That is, one way my self-views can be efficient representations is if they serve double duty as others’ views of me — if my self-views borrow from others’ views of me and if my models of others’ views of me likewise borrow from my self-views.

Sometimes this back and forth between my self-view and my understanding of how others’ view me can seem counter to self-interest. People behave in ways that confirm others’ expectations of them, even when these expectations are negative (Snyder & Swann, 1978, for a review see Snyder & Stukas, 1999). And people interact with other people in ways such that their self-views are not challenged by others’ views of them and their self-views can double as representations of the others’ views of them, even when this means taking other people as having negative views of them (Swann, 1981).

Self-verification and behavioral confirmation strategies

People use multiple different strategies for achieving a match between their self-views and others’ view of them. These strategies come in at different stages of social interaction.

Prior to and in anticipation of interaction, people seek and more thoroughly engage with information and people with self-views expected to be consistent with their self-views. For example, they spend more time reading statements about themselves that they expect to be consistent with their self-views — even if those particular self-views are negative.

During interaction, people behave in ways that elicit views of them from others that are consistent with their self-views. This is especially true when their self-views are being challenged, say because someone expresses a positive view of an aspect of a person who sees that aspect of themselves negatively. People can “go out of their way” to behave in ways that elicit negative self-views. On the other hand, people can change their self-views and their behavior to match the expectations of others; this primarily happens when a person’s view of a particular aspect of themselves is one they do not regard as certain.

After interaction, people better remember expressions of others’ views of them that are consistent with their own. They also can think about others’ views that were inconsistent in ways that construe them as non-conflicting. On the long term, people gravitate to others’ — including friends and spouses — who view them as they view themselves. Likewise, people seem to push away others who have different views of them.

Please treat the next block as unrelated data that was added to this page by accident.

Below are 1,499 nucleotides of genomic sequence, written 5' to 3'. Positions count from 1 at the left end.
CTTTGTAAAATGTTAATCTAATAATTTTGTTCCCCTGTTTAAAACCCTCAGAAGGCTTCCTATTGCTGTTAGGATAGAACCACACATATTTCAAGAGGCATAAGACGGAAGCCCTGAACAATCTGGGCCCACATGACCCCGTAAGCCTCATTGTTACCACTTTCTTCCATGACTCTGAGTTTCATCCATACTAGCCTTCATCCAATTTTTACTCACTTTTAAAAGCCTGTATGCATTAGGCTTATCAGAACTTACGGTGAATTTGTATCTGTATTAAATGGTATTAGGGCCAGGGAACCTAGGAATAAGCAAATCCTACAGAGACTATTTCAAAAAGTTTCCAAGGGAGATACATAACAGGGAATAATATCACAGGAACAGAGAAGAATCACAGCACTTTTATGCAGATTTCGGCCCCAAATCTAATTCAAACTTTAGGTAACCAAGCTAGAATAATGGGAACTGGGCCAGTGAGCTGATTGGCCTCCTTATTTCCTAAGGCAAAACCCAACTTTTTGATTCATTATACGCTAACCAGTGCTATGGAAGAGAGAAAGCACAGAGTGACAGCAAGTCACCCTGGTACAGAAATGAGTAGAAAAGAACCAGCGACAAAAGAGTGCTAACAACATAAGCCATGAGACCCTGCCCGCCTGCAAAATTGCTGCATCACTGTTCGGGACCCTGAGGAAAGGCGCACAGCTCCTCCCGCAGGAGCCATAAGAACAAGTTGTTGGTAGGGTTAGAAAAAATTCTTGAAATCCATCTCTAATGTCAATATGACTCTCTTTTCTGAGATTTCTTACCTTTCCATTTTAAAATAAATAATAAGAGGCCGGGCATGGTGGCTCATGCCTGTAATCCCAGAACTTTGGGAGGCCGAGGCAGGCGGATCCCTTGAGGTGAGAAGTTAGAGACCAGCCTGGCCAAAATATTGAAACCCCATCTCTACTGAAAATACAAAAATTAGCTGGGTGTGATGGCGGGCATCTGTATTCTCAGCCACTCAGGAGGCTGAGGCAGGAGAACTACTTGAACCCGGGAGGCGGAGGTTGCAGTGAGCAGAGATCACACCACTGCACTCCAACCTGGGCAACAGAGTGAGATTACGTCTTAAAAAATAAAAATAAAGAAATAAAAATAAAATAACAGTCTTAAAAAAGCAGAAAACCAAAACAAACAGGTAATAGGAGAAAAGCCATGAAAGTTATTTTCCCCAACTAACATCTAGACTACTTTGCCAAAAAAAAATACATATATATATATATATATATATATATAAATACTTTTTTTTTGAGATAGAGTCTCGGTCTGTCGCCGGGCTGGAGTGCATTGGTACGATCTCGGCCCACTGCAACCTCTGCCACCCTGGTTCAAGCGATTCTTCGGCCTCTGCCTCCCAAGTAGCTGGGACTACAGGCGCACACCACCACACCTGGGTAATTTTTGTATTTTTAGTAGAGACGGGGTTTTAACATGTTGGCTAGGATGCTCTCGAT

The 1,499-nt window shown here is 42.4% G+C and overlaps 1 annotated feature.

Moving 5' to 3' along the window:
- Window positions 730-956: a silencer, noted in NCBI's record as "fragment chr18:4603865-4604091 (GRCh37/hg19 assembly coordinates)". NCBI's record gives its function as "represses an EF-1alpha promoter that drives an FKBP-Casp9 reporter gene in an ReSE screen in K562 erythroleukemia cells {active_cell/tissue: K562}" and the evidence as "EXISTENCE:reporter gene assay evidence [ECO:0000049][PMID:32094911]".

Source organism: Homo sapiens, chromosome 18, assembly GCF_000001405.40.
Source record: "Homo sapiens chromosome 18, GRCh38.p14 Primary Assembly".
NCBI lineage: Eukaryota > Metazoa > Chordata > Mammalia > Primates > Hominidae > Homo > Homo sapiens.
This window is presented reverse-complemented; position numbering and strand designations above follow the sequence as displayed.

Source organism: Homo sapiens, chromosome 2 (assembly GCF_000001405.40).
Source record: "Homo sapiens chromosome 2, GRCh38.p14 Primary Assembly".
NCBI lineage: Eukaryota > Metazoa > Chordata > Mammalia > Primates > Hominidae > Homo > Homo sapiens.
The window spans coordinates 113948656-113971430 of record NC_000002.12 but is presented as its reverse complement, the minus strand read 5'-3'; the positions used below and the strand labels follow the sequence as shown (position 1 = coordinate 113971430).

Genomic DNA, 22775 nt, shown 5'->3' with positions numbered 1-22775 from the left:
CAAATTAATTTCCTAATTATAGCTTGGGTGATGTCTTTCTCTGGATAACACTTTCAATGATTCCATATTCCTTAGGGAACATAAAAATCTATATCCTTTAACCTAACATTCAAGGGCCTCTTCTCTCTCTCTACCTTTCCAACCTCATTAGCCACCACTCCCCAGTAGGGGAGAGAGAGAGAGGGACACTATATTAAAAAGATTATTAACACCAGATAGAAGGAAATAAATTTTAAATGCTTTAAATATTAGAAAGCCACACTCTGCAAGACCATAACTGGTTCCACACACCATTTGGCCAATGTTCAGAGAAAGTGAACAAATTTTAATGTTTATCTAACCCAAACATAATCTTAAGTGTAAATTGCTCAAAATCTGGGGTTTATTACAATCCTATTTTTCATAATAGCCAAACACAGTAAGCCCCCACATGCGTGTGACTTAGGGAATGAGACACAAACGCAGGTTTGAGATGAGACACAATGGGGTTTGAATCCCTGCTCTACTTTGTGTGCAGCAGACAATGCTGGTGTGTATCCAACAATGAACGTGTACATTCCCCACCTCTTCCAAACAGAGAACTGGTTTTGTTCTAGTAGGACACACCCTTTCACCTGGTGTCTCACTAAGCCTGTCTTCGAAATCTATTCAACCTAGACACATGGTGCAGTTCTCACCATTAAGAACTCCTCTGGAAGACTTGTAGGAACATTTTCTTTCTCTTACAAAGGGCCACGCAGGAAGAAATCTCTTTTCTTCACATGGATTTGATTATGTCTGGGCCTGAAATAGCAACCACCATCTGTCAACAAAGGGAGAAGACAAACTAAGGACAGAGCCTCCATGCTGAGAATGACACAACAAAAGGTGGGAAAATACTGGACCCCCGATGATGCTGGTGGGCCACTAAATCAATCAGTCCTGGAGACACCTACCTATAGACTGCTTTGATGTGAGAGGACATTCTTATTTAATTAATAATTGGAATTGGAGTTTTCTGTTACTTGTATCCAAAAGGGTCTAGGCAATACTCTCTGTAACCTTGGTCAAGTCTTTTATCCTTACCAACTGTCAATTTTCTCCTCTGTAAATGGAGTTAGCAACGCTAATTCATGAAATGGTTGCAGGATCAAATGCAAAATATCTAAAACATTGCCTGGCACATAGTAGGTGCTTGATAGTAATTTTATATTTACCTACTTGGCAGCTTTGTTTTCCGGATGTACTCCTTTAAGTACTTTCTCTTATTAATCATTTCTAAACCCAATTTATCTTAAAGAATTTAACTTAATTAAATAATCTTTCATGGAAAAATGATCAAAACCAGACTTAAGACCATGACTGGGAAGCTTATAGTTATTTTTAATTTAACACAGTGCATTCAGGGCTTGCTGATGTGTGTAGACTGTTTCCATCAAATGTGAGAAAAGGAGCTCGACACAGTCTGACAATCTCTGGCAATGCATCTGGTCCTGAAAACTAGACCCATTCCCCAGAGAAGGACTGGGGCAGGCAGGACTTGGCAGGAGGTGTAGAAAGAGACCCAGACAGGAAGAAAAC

Do people self-verify in interacting with computers?

Given that people engage in this array of self-verification strategies in interactions with other people, we might expect that they would do the same in interacting with computers, including mobile phones, on-screen agents, voices, and services.

One reason to think that people do self-verify in human–computer interaction is that people respond to computers in a myriad of social ways: people reciprocate with computers, take on computers as teammates, treat computer personalities like human personalities, etc. (for a review see Nass & Moon, 2000). So I expect that people use these same strategies when using interactive technologies — including personal computers, mobile phones, robots, cars, online services, etc.

While empirical research should be carried out to test this basic, well-motivated hypothesis, there is further excitement and importance to the broader implications of this idea and its connections to how people understand new technological systems.

When systems models users

Since the 1980s, it has been quite common for system designers to think about the mental models people have of systems — and how these models are shaped by factors both in and out of the designer’s control (Gentner & Stevens, 1983). A familiar goal has been to lead people to a mental model that “matches” a conceptual model developed by the designer and is approximately equivalent to a true system model as far as common inputs and outputs go.

Many interactive systems develop a representation of their users. So in order to have a good mental model of these systems, people must represent how the system views them. This involves many of the same trade-offs considered above.

These considerations point out some potential problems for such systems. Technologists sometimes talk about the ability to provide serendipitous discovery. Quantifying aspects of one’s own life — including social behavior (e.g., Kass, 2007) and health — is a current trend in research, product development, and DIY and self-experimentation. While sometimes this collected data is then analyzed by its subject (e.g., because the subject is a researcher or hacker who just wants to dig into the data), to the extend that this trend will go mainstream, it will require simplification by building and presenting readily understandable models and views of these systems’ users.